Lassa Fever and South American Hemorrhagic Fevers
Lassa fever and South American hemorrhagic fevers are viral infections that cause bleeding (hemorrhage) and organ malfunction. They often result in death.
These infections spread from rodents to people, usually when people eat contaminated food.
Symptoms may include fever, muscle aches, headache, nausea, vomiting, cough, and sore throat, as well as bleeding from the mouth, nose, or internal organs.
To confirm the diagnosis, doctors do blood and urine tests.
Treatment includes giving fluids and other treatments to maintain body functions.
Lassa fever and South American hemorrhagic fever are hemorrhagic fevers (see Hemorrhagic Fevers Overview), characterized by bleeding.
Lassa fever has occurred in Nigeria, Liberia, Guinea, and Sierra Leone. The South American fevers occur in Bolivia, Argentina, Venezuela, and Brazil.
Caused by arenaviruses, these infections spread from rodents or their urine or droppings to people, usually when contaminated food is eaten. They can spread from person to person through contact with body fluids (such as saliva, urine, feces, or blood).
Symptoms usually start about 5 to 16 days after people are exposed to the virus. These infections cause fever, a general feeling of illness (malaise), weakness, diffuse body aches, diarrhea, and vomiting. Over the next 4 to 5 days, chest pain, a sore throat, cough, and vomiting may develop. About 80% of cases of Lassa fever are mild and are often not diagnosed. But symptoms are severe in about 20% of people.
If severe Lassa fever may cause the face and neck to swell. About 20% of people with Lassa fever lose their hearing. Loss may be permanent.
Bleeding from the mouth, nose, stomach, and intestinal tract is common in South American hemorrhagic fevers. Overt bleeding is less common in Lassa fever. But bleeding sometimes occurs from puncture wounds, the gums, or the nose and under the skin (seen as small purplish spots). When death occurs, it usually results from shock caused by widespread leakage of fluid from blood vessels.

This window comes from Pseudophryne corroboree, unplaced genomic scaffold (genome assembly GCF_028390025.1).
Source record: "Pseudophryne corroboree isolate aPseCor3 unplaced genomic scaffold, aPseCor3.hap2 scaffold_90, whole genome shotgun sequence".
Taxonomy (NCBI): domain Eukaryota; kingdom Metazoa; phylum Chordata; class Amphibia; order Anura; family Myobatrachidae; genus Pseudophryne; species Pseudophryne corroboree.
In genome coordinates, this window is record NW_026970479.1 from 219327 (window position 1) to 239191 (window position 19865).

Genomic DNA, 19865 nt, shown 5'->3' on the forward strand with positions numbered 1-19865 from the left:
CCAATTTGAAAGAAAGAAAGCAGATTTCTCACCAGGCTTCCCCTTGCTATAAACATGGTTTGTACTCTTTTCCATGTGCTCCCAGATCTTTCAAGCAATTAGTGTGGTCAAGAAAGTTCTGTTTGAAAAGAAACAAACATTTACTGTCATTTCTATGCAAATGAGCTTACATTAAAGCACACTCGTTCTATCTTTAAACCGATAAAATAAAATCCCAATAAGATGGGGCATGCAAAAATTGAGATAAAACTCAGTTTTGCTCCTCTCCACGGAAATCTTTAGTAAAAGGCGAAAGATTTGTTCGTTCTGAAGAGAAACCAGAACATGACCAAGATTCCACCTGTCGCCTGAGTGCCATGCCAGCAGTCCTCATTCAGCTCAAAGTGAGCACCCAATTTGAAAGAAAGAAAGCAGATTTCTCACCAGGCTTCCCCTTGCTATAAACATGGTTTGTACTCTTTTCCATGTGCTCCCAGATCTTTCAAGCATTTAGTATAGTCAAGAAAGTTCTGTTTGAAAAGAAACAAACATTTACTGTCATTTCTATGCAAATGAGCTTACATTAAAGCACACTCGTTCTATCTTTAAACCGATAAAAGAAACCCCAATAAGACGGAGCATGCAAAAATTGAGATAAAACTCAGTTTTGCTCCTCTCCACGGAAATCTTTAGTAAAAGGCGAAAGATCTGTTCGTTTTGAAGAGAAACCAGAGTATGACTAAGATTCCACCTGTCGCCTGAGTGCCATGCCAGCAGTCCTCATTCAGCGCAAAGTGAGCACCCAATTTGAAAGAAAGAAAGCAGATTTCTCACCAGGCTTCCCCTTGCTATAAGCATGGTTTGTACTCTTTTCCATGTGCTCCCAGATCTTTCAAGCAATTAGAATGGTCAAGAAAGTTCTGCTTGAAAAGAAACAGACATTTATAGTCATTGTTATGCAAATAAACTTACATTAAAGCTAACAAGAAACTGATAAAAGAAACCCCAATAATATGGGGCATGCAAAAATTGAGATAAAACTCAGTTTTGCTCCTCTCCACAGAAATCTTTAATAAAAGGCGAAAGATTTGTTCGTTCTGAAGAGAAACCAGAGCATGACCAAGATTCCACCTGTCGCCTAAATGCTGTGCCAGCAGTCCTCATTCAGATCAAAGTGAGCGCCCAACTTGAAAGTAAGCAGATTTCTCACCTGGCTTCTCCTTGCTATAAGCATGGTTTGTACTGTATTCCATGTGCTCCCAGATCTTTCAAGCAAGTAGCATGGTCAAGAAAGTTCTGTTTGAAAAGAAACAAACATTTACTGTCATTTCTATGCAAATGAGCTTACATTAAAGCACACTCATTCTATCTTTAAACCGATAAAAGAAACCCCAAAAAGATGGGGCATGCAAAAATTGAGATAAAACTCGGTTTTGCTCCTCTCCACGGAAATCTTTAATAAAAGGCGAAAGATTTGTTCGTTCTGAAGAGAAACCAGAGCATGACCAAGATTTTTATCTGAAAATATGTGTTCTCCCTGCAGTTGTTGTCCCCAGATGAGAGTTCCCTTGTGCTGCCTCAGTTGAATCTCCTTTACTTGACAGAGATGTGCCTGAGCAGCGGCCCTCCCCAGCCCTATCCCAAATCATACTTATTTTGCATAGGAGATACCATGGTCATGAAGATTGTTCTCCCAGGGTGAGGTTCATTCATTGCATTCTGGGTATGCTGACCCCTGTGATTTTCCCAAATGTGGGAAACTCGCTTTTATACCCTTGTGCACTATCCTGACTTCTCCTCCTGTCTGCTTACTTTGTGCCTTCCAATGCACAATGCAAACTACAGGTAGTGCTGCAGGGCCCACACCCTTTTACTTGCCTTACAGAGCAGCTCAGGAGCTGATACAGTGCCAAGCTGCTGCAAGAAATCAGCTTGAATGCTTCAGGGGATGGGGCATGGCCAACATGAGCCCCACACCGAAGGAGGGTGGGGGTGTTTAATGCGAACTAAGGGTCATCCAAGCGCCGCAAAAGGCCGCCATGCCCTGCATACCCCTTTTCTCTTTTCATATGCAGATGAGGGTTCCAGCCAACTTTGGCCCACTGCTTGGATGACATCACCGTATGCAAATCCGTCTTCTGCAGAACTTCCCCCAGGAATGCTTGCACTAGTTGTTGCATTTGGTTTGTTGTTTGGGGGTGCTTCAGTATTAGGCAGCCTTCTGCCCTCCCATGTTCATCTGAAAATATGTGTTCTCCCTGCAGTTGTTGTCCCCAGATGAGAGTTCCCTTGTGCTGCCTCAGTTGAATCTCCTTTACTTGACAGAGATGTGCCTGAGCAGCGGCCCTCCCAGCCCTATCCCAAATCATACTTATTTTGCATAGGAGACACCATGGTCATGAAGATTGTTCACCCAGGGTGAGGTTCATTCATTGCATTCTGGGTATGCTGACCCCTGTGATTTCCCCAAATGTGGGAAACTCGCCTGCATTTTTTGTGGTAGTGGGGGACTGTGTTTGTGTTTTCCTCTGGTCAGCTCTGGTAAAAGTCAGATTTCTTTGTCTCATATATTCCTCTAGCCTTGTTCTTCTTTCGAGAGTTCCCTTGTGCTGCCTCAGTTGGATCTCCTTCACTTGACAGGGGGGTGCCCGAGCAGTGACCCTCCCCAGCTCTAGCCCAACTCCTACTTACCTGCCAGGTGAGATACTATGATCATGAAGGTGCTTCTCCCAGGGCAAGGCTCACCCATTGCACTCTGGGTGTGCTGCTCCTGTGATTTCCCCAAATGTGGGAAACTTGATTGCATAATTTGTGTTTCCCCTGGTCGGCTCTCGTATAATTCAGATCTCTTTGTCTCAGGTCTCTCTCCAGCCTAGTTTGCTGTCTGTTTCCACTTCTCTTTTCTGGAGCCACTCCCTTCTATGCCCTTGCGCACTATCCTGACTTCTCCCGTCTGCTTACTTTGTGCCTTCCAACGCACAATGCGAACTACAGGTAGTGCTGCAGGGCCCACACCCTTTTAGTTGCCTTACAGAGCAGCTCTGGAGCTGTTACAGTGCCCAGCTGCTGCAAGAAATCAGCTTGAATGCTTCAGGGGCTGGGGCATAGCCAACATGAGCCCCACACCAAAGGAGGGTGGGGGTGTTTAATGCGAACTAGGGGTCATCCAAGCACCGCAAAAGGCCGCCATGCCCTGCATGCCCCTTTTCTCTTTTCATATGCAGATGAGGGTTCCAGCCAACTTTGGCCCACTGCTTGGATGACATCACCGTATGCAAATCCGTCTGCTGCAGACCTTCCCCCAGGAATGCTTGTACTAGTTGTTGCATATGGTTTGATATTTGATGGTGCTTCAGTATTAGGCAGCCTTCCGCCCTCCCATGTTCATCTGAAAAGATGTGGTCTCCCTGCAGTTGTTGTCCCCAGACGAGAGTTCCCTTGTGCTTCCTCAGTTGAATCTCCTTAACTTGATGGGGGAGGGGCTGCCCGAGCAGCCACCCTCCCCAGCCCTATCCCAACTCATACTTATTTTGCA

Recovery or death usually occurs 7 to 31 days after symptoms begin. Lassa fever, if severe, causes death in 16 to 45% of people. In women who are pregnant or have just had a baby, the death rate is higher (up to 92%).
These infections are suspected when people who may have been exposed to the virus have characteristic symptoms. The diagnosis is confirmed by blood tests to identify the virus or antibodies to the virus.
Strict isolation is required to prevent spread to health care workers and family members. During an outbreak, quarantining people with symptoms of infection (fever and hemorrhage) has been an effective way to control outbreaks of these infections. Precautions are taken to prevent spread through the air.
No vaccine is available for Lassa fever. An experimental vaccine is effective against some South American hemorrhagic fevers.
Treatment is supportive care, which includes giving fluids and electrolytes if needed.
The antiviral drug ribavirin does not cure the infection but reduces the risk of death in people with Lassa fever. It may also be beneficial in South American hemorrhagic fevers.
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